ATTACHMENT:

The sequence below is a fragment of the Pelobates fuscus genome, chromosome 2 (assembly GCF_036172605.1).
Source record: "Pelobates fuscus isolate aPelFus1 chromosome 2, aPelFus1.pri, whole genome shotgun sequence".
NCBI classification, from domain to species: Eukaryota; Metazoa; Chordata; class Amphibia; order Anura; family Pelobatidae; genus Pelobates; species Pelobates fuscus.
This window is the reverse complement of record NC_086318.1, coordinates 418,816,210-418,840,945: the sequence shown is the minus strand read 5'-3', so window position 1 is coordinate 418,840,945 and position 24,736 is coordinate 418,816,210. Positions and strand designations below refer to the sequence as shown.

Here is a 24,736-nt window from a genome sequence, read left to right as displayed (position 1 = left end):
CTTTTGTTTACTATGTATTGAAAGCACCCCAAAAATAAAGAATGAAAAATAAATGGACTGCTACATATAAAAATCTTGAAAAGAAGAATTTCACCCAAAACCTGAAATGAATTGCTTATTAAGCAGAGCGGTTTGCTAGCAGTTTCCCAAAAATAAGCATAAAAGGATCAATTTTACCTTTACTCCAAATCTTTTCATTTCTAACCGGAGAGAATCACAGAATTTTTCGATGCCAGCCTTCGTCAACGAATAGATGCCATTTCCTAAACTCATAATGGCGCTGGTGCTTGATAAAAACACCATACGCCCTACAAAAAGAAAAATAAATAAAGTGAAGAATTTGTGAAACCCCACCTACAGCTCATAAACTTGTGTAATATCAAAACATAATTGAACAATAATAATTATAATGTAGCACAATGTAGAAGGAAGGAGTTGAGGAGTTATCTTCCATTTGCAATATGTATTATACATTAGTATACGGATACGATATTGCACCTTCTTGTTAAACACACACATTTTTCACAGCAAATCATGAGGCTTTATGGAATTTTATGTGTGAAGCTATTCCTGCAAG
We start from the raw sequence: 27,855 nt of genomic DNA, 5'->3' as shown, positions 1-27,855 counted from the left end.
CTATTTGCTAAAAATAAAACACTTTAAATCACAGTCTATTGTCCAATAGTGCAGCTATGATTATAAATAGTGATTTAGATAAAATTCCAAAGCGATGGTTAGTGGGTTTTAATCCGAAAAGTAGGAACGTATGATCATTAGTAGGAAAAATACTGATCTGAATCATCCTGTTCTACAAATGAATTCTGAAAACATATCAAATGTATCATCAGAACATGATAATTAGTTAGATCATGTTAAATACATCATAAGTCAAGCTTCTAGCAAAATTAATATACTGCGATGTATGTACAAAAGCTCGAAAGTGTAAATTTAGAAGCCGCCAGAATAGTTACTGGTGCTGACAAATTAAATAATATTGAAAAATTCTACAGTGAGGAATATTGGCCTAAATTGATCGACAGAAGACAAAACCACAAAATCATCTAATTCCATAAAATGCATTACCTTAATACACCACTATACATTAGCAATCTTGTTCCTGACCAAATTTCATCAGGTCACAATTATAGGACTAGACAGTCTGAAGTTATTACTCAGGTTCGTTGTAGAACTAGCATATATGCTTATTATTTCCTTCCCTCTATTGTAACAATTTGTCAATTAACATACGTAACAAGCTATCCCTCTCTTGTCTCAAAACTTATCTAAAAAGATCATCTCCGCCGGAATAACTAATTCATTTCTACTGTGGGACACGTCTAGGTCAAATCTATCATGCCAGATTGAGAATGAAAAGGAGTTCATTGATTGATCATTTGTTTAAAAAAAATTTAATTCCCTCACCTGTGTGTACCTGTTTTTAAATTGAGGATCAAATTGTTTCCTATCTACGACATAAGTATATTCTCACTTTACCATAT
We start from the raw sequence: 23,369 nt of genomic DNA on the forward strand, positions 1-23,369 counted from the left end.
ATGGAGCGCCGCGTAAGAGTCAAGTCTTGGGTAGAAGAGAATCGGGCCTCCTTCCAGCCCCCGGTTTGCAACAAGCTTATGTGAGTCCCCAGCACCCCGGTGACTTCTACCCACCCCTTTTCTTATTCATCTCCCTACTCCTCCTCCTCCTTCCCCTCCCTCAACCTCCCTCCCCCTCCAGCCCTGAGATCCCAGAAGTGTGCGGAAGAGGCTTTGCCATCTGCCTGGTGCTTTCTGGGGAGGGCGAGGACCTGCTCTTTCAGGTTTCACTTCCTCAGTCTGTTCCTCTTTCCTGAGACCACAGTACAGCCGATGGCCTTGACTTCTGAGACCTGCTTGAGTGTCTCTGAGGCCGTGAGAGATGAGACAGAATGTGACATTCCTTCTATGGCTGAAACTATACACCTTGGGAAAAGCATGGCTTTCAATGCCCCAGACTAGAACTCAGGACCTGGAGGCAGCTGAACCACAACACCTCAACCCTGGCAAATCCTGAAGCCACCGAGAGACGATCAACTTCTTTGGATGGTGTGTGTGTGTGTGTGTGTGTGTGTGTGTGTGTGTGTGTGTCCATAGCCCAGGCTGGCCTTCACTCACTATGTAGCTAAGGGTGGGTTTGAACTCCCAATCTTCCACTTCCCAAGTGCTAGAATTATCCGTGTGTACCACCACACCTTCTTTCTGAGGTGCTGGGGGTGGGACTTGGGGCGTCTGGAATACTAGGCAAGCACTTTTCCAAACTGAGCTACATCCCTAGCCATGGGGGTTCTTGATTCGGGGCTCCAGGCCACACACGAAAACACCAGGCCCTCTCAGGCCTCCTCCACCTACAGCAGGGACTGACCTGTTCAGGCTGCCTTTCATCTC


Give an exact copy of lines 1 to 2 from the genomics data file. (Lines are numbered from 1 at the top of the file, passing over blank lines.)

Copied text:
The sequence below is a fragment of the Pelobates fuscus genome, chromosome 2 (assembly GCF_036172605.1).
Source record: "Pelobates fuscus isolate aPelFus1 chromosome 2, aPelFus1.pri, whole genome shotgun sequence".